Monday, May 23, 2022

The worst

Merely because William Ruto was President Kenyatta's running mate three times over and held the office of Deputy President twice over does not give him an automatic right to the presidency, never mind his incessant reminder that they had a deal. And merely because rails Odinga has sacrificed so much for Kenya does not automatically mean that he is entitled to be elected the fifth president of the Republic - or, for that matter, he would make the best candidate.

We are being manipulated by politicians and their mouthpieces - Makau Mutua and Eric Ng'eno spring to mind - to cast our ballots for their preferred candidates. Part of the manipulation is the heavily motivated negative statements about the rival candidates. In none of the campaigns so far have we been given a compelling reason to cast our ballots in August.

In 2002, the sky was rend by chants of "Yote Yawezekana Bila MOI!" In 2013, CORD made a compelling case against TNA. In 2022, the impression one gets is that we are being fed a steady diet of cat puke and told that it is the best risotto ever. Not even the announcements of Martha Karua and Rigathi Gachagua have inspired us to think of the 2022 general election as a do-or-die affair. Many see it as a cynical ploy to lock down the votes of "the Mountain" as if the mountain is the only factor to affect the outcome of the general election.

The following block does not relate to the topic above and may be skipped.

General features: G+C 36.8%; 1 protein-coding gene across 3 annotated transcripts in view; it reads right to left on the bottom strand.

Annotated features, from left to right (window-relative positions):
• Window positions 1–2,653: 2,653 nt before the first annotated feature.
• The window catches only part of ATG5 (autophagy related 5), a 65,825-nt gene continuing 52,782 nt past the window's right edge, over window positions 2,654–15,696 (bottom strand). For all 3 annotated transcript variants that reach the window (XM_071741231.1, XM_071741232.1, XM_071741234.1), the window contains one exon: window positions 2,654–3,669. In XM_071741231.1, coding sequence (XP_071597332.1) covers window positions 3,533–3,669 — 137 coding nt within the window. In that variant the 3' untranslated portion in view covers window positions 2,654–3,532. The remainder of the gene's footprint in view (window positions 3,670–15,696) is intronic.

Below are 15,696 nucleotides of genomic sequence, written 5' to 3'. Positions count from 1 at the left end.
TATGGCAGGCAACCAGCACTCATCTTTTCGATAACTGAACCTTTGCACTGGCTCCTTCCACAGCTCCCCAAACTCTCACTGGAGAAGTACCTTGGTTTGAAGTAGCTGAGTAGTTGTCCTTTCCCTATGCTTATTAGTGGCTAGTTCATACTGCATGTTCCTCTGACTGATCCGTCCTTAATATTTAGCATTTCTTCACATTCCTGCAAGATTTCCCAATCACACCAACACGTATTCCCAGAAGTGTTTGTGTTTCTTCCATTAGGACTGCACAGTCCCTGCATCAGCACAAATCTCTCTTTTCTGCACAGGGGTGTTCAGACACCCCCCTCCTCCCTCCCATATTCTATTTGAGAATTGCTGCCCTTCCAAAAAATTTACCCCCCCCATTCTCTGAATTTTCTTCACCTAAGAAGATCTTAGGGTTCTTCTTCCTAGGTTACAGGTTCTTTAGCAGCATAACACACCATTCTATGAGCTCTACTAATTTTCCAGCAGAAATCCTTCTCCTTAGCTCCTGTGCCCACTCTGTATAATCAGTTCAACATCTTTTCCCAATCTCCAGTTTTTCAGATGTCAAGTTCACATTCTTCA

Not even the spirited also-rans inspire a groundswell of support. There is a misguided pair that believes Kenya is ripe for legalise marijuana revolution. These kinds of stupidities inspire nothing but despair. It is like the pro-bhang campaign has refused to acknowledge that despite the fact that thousands upon thousands of Kenyans partake of the herb, they do so in the knowledge that it is wrong, that it should not be legalised, that it causes real harm. Kenya is not ready for a conversation on the decriminalisation of narcotic drugs and psychotropic substances.